• Summary
  • Contents
  • Subject index

Acclaimed by researchers, students, and general readers, this informative, lively, and easy-to-use volume fills the public need for information about key recent and historical cases before the U.S. Supreme Court. Now significantly updated, this new edition includes all the new major cases-over twenty five in total-handed down by the Court since the first edition was published in 2000. The new entries include many high-profile cases that have stirred public controversy, including: Boy Scouts of America v. Dale (2000), granting the right to exclude homosexuals from leadership positions in the Boy Scouts; Bush v. Gore (2000), ceasing ballot recounts in the 2000 presidential election; PGA Tour v. Martin (2001), obliging the PGA to accommodate a disabled golfer; Lawrence v. Texas (2003), stating that a law criminalizing same-sex sodomy violates due process; Gratz/Grutter v. Bollinger (2003), stating that an affirmative action program to achieve diversity in universities may or may not violate the equal protection clause, depending on how it's implemented. In each of the over 100 cases summarized, author Tony Mauro succinctly describes the decision, provides background and facts of the case, the vote and highlights of the decision with verbatim excerpts, and, in conclusion, discusses the long-term impact of the decision on United States citizens and U.S. society. Topic search aids let readers easily trace the evolution and impact of rulings in particular issue areas. Added features also enhance the volume, including many new portraits, political cartoons, and drawings, a comprehensive bibliography and an easy-to-access case/subject index. A perfect starting point for research on Supreme Court decisions, this newly updated volume is an essential addition to every public, high school, and college library.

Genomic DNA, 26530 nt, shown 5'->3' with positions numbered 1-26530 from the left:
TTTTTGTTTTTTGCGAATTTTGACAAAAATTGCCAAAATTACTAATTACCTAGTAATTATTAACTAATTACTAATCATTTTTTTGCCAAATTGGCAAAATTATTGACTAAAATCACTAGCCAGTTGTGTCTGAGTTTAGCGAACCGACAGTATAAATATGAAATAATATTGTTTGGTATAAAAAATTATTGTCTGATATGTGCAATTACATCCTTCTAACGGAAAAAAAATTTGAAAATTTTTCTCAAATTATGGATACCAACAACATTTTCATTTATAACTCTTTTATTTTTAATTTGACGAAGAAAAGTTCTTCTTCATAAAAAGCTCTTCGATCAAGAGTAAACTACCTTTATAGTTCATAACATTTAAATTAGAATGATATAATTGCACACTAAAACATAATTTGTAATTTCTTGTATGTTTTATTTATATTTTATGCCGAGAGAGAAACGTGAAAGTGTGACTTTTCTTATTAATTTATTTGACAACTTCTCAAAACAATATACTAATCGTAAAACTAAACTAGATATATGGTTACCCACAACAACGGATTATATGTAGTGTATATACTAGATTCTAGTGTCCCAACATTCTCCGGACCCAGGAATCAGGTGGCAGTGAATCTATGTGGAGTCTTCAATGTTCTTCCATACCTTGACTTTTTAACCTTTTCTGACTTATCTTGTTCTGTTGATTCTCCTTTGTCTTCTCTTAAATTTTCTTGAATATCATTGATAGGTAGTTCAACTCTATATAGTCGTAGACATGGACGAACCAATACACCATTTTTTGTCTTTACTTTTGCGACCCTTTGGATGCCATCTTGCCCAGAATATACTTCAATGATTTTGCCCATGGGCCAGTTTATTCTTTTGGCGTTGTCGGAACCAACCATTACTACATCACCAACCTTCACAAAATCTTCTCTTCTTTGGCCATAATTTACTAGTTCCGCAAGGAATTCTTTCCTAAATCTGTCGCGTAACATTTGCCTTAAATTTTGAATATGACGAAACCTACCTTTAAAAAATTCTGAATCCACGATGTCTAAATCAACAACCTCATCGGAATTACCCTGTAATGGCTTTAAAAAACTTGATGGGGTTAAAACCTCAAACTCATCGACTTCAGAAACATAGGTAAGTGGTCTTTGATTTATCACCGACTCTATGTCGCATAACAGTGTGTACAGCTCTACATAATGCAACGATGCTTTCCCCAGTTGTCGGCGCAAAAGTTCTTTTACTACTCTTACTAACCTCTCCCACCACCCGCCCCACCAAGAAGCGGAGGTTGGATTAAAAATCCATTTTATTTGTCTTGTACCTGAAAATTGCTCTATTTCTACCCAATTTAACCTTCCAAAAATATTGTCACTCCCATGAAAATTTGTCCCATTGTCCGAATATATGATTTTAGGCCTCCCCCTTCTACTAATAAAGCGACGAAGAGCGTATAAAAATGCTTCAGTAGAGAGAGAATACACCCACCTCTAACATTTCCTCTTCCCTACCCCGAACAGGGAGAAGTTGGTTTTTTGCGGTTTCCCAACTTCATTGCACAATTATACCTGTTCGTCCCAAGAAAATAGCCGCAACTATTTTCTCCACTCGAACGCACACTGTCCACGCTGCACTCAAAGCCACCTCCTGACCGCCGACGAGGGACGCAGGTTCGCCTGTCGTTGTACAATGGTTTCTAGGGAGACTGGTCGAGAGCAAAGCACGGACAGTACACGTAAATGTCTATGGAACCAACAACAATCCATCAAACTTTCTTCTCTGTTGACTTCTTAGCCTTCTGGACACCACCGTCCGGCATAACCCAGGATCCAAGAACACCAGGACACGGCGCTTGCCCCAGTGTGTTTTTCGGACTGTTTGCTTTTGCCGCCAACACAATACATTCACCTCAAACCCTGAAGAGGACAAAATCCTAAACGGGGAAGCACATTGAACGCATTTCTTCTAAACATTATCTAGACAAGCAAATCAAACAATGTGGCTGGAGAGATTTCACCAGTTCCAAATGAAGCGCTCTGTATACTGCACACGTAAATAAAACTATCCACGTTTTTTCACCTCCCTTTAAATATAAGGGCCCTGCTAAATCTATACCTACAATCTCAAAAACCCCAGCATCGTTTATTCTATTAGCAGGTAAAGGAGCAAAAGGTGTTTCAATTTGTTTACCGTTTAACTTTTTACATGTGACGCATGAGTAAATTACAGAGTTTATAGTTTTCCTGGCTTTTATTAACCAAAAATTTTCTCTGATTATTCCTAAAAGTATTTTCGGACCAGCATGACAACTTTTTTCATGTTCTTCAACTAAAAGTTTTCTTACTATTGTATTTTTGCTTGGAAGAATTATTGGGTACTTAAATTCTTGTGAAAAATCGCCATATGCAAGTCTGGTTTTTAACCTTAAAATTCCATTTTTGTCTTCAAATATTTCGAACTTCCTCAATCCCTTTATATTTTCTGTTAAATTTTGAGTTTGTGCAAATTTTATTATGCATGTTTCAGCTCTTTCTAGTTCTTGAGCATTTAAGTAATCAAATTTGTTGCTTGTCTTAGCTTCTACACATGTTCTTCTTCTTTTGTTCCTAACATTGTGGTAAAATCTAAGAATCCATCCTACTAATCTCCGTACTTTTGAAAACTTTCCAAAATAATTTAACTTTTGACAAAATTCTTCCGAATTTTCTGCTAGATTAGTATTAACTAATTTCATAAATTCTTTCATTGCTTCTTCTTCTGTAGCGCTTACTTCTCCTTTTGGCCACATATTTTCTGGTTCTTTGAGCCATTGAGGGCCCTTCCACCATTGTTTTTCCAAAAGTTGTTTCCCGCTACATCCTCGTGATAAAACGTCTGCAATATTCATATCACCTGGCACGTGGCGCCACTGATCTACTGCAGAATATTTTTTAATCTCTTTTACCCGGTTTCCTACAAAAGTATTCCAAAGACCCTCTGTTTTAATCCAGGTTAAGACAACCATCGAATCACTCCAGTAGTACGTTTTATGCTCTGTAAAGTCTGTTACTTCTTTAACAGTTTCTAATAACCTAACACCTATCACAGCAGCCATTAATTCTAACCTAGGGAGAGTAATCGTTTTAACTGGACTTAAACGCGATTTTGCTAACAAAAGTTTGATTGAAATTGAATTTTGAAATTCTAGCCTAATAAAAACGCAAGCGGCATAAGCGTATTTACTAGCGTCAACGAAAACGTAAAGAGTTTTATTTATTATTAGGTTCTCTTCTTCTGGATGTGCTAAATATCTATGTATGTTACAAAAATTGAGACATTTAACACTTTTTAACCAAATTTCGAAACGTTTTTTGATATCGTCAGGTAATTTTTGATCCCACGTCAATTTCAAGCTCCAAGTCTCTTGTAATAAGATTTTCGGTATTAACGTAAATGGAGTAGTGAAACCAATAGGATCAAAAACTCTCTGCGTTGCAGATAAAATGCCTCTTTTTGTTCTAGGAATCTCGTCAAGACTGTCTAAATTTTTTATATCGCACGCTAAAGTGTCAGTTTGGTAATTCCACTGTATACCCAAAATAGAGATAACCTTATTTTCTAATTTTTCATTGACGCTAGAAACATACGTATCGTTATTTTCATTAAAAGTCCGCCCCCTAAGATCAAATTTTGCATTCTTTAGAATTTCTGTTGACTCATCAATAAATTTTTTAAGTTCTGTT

Santa Fe Independent School District v. Doe
Santa Fe Independent School District v. Doe

Decided June 19, 2000

530 U.S. 290

http://laws.findlaw.com/US/530/290.html

Decision

Policies allowing prayers to be recited before public school football games amount to establishment of religion and violate the First Amendment, even when the prayers are initiated and led by students.

Background

High school football games, especially in small towns in Texas, are major events that draw huge crowds. The teams have avid followers, and the whole experience has been described as a kind of civic religion. In many communities, including Santa Fe, near Galveston, real religion is also involved.

Before 1995 students at Santa Fe High School elected a student council chaplain, whose job it was to recite a prayer or invocation over the public-address system before every home ...

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